I have a 2006 Sebring Convertable 2.7 engine. Can the transmission get antifreeze in it? Recently needed a new torque converter. How does antifreeze get into transmission.

Asked by Dec 14, 2013 at 12:03 PM about the 2006 Chrysler Sebring Touring Convertible

Question type: Maintenance & Repair

Torque Converter was slipping, especially when pulling car up hill.  Tranny man took it
apart and discovered antifreeze fluid in it.  How does that happen.  This guy knows his
stuff, great reputation, but he can't imagine how that happened.  Any ideas.  I don't
want it to happen again if something caused this.

7 Answers


Any good mechanic would know why the antifreeze is in there. Are you sure he "knows his stuff"? If your car is an automatic, the transmission cooler lines attach to the front radiator of the car. It is integral to the radiator and sometimes this passage leaks. So antifreeze can migrate into the trans and vise verse. Replace the radiator. Refill with the correct coolant. Have your transmission fluid flushed till it comes out all red and not pink. Replace the trans filter as well, and refill. Then add coolant to the cooling system and bleed. Now since the transmission clutch packs have been exposed to water/antifreeze, the life of transmission is now shortened. Some trans experts will tell you it's time for a rebuild. It was slipping due to the antifreeze in there.

3 of 3 people found this helpful.

Thanks for your input. This is odd. First he said I was going to need a new radiator and probably rebuild the transmission. The transmission has already been rebuilt once before at about 70000 miles. Then he called back and said there was no way the fluid would have come from the radiator. I've had work done with him before and never had any problems. Like I said, always had a good reputation and I've always trusted him. So, if he puts a new converter on should I head to a radiator guy next? I grew up on a farm and know a little about cars but I know NOTHING about transmissions. Now I don't know which way to turn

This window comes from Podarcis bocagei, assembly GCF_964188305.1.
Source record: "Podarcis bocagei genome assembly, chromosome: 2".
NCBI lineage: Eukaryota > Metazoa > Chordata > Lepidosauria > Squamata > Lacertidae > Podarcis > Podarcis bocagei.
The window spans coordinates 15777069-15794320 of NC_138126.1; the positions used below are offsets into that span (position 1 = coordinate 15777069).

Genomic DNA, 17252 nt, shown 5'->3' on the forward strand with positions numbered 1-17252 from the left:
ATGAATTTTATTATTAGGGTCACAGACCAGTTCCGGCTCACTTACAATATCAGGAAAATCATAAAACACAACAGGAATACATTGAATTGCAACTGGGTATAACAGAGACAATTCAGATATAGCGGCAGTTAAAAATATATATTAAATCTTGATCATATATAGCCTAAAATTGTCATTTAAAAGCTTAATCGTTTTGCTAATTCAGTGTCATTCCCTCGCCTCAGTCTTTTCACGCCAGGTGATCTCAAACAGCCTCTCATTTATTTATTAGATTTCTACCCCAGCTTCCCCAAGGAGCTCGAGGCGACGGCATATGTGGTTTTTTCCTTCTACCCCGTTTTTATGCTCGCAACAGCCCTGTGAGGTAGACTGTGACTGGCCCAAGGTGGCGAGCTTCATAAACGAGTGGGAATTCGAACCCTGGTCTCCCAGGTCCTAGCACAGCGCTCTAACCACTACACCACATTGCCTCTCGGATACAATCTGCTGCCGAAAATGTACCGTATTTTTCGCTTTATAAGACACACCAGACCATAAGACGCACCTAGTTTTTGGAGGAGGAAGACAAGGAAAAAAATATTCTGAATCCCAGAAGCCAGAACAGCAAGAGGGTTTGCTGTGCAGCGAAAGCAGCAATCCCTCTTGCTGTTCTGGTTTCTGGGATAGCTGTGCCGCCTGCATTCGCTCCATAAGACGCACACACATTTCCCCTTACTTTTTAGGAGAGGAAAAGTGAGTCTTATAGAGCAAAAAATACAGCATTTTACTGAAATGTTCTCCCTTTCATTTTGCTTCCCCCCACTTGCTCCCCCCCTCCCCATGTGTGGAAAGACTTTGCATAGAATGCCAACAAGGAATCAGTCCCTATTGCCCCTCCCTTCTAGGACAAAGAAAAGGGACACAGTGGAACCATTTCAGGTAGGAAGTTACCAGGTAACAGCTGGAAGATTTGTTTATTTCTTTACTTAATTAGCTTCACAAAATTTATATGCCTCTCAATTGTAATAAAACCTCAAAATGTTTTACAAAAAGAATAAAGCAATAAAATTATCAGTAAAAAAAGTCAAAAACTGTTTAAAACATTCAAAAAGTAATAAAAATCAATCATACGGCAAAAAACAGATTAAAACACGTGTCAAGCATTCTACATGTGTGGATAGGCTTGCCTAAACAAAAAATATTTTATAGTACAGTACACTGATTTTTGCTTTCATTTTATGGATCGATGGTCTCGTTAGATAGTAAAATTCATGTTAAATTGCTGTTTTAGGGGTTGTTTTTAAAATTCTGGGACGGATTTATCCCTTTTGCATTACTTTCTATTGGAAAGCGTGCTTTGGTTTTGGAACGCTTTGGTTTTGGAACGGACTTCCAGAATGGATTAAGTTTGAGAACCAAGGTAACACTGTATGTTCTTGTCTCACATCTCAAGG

I had the same problem. Changed the radiator, Problem solved. Better get a new Trans. guy.

Wow... this guy has been in business a long time and has done great work on other transmissions that needed rebuilt. Now that the work is done (got a call today but haven't picked it up yet) what's your opinion of getting a new radiator? I could drive it straight over to the radiator shop. The tranny guy said he put a new torque converter on but it didn't need a radiator. Now I'm conflicted. What would you suggest to insure a long transmission life? How can I tell if the radiator was the real problem now that it's all put back together. (by the way it IS an automatic). Thanks a bunch for your support.

Sorry but one more thing on my transmission. The mechanic told me that this particular engine and transmission has a separate oil cooler. So, as he said, there's no way for cross contamination. He said the radiator and the transmission oil cooler, which is at the bottom and in front of the radiator do not share anything. They're mutually exclusive. Does this make sense to you?

I had a problem myself with a Sebring convertable, 2.7 l, V6 engine. And still have! No, the transmission fluid heat exchanger is the top part of the AC condensor, not on radiator. No contamination there! Changed it myself because it leaked the red transmission fluid). Second, the water pump (if leaks) is expensive to change ($1,300; driven by timing chain). Too complicated to do myself!


To the people who think they know this transmission guy is an idiot...well, seems HE isn't the idiot. As the last guy mentioned the oil coolers are the top half of the AC condenser and there is no way for antifreeze to get into the tranny. So, how about before you people insult people and tell them they don't know what they're talking about, you find out what you're talking about first. Thanks.

1 of 1 people found this helpful.

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